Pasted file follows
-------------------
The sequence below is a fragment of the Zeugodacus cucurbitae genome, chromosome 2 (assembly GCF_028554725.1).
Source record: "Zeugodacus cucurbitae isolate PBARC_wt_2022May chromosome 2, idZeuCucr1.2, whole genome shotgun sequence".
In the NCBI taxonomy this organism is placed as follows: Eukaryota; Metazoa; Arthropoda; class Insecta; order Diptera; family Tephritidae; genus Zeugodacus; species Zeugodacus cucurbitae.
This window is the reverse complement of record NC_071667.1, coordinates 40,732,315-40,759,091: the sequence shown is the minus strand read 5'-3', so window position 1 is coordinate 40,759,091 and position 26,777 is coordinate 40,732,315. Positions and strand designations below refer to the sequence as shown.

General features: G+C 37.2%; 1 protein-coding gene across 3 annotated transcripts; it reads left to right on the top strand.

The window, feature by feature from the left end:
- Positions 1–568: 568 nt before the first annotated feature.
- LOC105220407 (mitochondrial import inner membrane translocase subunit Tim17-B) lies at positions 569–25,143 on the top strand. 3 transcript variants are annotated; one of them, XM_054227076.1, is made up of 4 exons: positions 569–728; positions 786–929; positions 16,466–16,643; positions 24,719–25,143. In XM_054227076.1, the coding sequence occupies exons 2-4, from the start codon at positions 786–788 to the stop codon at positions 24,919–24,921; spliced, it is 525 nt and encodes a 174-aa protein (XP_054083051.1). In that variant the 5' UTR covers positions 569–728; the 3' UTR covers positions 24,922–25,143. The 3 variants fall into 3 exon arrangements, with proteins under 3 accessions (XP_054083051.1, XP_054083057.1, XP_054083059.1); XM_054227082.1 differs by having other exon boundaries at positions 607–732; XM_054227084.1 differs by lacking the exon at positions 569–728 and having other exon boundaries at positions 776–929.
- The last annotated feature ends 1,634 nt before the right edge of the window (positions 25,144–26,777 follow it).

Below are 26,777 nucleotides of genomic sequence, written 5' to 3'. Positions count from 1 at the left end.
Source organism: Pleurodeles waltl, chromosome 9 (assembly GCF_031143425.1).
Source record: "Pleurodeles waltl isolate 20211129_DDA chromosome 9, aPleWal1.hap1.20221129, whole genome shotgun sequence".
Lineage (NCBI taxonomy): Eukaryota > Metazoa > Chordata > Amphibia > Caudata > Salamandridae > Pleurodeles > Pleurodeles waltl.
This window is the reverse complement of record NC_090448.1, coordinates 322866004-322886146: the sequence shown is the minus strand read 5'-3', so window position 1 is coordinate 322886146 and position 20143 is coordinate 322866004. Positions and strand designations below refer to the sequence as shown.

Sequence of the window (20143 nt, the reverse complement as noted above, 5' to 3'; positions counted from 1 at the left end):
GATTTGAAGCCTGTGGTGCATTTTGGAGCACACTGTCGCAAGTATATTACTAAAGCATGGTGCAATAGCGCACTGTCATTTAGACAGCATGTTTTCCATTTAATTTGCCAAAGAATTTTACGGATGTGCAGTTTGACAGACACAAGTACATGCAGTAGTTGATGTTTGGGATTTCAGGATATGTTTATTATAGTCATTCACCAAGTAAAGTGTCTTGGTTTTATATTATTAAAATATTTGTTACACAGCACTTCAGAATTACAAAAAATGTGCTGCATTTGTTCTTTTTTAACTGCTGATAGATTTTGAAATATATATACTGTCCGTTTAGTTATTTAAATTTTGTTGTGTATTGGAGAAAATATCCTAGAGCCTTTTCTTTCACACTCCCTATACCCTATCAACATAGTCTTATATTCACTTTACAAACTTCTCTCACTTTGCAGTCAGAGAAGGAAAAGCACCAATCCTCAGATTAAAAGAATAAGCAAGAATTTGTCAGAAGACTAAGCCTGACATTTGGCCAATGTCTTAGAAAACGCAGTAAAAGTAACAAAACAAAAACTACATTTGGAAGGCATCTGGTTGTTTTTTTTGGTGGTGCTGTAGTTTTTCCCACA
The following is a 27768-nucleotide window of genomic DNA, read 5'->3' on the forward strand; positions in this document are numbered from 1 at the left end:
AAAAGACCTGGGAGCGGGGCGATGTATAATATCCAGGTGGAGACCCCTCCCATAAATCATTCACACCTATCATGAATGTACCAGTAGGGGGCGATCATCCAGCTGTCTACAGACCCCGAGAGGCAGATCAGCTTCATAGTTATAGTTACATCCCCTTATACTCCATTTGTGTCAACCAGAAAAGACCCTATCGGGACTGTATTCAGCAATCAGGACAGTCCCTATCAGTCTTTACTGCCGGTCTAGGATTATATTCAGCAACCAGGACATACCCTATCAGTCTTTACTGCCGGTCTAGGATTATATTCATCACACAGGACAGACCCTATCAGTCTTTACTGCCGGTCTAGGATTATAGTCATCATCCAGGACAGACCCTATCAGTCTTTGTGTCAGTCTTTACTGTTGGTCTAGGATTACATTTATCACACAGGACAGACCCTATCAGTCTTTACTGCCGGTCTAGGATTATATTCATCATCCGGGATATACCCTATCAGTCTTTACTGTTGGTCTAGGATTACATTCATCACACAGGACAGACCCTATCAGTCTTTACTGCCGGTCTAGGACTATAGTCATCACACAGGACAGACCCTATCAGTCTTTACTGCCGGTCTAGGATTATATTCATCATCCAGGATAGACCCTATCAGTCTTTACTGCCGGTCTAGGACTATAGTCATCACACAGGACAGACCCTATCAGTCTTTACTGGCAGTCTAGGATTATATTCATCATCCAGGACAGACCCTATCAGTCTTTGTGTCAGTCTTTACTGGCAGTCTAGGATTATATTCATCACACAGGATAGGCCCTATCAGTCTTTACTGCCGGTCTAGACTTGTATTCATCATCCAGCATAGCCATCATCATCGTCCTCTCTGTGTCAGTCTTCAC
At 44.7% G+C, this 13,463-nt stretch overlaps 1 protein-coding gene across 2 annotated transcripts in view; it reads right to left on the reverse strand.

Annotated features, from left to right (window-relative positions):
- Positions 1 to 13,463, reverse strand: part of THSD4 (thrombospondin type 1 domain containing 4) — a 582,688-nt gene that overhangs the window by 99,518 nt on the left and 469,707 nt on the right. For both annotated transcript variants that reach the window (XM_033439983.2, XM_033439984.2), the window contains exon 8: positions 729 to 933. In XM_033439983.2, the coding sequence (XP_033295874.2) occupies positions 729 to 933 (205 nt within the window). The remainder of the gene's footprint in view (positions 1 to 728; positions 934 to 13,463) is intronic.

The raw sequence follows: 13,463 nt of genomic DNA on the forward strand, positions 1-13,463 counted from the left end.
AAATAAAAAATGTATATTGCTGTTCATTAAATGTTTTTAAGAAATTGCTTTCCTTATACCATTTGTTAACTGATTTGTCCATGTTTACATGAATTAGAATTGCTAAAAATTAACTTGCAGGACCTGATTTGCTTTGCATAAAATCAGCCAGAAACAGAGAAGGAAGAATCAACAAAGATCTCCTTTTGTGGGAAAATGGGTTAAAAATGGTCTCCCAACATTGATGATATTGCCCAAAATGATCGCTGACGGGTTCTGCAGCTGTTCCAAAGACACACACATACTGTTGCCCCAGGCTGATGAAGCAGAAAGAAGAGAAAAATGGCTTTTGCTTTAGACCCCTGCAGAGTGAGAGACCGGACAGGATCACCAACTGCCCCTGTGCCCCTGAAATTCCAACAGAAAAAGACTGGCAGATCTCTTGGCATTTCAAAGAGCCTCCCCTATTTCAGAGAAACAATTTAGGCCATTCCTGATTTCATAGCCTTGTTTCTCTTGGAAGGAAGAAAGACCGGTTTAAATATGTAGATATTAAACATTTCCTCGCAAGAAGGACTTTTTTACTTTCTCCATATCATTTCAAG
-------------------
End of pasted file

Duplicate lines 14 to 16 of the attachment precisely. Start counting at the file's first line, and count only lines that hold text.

This window is the reverse complement of record NC_090448.1, coordinates 322866004-322886146: the sequence shown is the minus strand read 5'-3', so window position 1 is coordinate 322886146 and position 20143 is coordinate 322866004. Positions and strand designations below refer to the sequence as shown.

Sequence of the window (20143 nt, the reverse complement as noted above, 5' to 3'; positions counted from 1 at the left end):
GATTTGAAGCCTGTGGTGCATTTTGGAGCACACTGTCGCAAGTATATTACTAAAGCATGGTGCAATAGCGCACTGTCATTTAGACAGCATGTTTTCCATTTAATTTGCCAAAGAATTTTACGGATGTGCAGTTTGACAGACACAAGTACATGCAGTAGTTGATGTTTGGGATTTCAGGATATGTTTATTATAGTCATTCACCAAGTAAAGTGTCTTGGTTTTATATTATTAAAATATTTGTTACACAGCACTTCAGAATTACAAAAAATGTGCTGCATTTGTTCTTTTTTAACTGCTGATAGATTTTGAAATATATATACTGTCCGTTTAGTTATTTAAATTTTGTTGTGTATTGGAGAAAATATCCTAGAGCCTTTTCTTTCACACTCCCTATACCCTATCAACATAGTCTTATATTCACTTTACAAACTTCTCTCACTTTGCAGTCAGAGAAGGAAAAGCACCAATCCTCAGATTAAAAGAATAAGCAAGAATTTGTCAGAAGACTAAGCCTGACATTTGGCCAATGTCTTAGAAAACGCAGTAAAAGTAACAAAACAAAAACTACATTTGGAAGGCATCTGGTTGTTTTTTTTGGTGGTGCTGTAGTTTTTCCCACA